Publishing Group of America to ‘Sell Beyond the Page’
For the first time, publisher to offer integrated multiplatform packages.
Newspaper magazine publisher the Publishing Group of America has restructured its sales team in an effort to expand its brand reach across media platforms like television, digital and events.
“We’re developing branded programs beyond the magazines that offer a value proposition and turnkey opportunities for our partners, all with the mass reach we currently have,” recently-appointed senior vice president and chef revenue officer Carol Campbell Boggs told FOLIO:.
Franklin, Tennessee-based PGA publishes American Profile (10 million circulation), Relish (15 million circ.) and Spry (9 million circ.). All are distributed through newspapers nationwide.
Boggs said PGA will now work with its advertising sponsors to develop multiplatform products and services—including satellite television media tours, Web sites, etc.—and package them with a print buy. “There are no hidden fees associated with this,” Boggs said. “Of course we want to cement schedules and incremental paging, but these packages will be based on minimum CPM and paging. We’re not saying that print is going to die but it needs to be a piece of the pie now, not the entire pie.”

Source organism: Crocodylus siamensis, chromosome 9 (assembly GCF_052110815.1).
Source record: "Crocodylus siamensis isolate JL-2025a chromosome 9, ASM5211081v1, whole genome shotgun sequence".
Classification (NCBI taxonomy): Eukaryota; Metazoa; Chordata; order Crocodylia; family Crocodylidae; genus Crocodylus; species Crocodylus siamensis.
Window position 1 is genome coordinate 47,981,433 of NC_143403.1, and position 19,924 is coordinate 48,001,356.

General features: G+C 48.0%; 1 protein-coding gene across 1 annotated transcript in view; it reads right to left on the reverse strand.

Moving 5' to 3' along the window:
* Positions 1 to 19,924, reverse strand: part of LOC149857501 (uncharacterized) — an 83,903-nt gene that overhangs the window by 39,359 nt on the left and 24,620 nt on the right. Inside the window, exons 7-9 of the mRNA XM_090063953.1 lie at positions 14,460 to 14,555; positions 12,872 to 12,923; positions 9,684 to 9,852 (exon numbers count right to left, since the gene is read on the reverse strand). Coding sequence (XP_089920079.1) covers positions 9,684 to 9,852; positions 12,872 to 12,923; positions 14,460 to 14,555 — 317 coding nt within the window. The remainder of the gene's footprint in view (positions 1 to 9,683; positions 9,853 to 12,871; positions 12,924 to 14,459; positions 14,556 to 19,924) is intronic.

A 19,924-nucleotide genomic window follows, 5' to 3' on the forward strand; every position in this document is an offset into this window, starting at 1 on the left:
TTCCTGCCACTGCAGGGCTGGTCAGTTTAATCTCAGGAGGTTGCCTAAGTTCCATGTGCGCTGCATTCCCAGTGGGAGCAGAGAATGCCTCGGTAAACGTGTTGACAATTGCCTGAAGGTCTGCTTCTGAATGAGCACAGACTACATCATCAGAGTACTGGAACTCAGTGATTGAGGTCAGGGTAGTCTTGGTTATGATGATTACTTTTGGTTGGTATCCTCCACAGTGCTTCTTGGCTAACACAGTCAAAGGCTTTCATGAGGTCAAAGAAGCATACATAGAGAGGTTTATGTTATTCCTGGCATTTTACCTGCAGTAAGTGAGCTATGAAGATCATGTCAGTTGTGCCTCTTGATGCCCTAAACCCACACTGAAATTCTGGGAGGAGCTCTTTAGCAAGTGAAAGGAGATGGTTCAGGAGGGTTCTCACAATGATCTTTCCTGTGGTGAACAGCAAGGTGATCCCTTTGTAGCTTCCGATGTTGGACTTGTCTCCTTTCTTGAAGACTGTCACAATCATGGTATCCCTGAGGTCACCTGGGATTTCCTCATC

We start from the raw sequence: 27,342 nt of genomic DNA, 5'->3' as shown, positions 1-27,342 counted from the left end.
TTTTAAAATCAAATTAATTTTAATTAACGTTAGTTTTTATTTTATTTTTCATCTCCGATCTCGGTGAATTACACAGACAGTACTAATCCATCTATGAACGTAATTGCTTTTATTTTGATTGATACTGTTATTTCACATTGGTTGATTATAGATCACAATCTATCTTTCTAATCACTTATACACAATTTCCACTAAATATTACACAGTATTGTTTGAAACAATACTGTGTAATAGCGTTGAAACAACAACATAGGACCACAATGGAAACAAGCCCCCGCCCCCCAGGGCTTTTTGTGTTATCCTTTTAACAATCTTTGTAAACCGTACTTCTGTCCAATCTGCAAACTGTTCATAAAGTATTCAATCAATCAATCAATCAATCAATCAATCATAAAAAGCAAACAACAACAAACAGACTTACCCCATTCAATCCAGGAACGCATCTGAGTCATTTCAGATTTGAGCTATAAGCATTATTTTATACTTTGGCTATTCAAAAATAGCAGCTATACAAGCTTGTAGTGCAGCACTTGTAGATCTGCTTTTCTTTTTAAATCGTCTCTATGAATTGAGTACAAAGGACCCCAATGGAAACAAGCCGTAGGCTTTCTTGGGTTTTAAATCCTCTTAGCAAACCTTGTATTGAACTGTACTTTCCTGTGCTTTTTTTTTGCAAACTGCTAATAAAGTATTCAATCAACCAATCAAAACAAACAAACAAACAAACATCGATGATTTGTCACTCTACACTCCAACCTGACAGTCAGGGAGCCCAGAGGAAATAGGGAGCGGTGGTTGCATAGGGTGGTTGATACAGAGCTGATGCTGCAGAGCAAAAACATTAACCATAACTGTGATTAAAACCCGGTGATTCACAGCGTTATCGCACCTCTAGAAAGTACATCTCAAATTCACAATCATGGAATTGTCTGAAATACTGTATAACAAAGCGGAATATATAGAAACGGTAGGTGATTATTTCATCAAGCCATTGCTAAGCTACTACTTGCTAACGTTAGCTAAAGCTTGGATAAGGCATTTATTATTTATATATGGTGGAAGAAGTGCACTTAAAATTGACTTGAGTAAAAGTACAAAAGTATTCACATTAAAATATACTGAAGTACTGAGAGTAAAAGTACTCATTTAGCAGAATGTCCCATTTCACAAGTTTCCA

Boggs joined PGA in August after serving as founding publisher of Hallmark magazine.
To support the shift in strategy, PGA announced several staffing changes. Among them: former More magazine associate publisher of marketing and Prevention executive marketing director Barbara LaPlaca was named to the newly-created position of senior vice president and marketing director; Kathy Goodman was named Midwest sales director; and former Hallmark magazine account manager Erica Queen was named health manager.
In addition, several sales executives were reassigned to focus on “geographies and categories” across PGA’s product portfolio, the company said.
As a result of the restructuring, PGA eliminated the publisher position at Spry. Now, upper management—including Boggs—will be responsible for publishing efforts at all three magazines. Neither American Profile or Relish have specific publishers, Boggs said.
Through the first nine months, ad pages declined 22.4 percent at American Profile and 23.1 percent at Relish, according to PIB figures. Spry, which launched in September 2008, saw a 532.6 percent increase, with 88.12 ad pages during the period this year.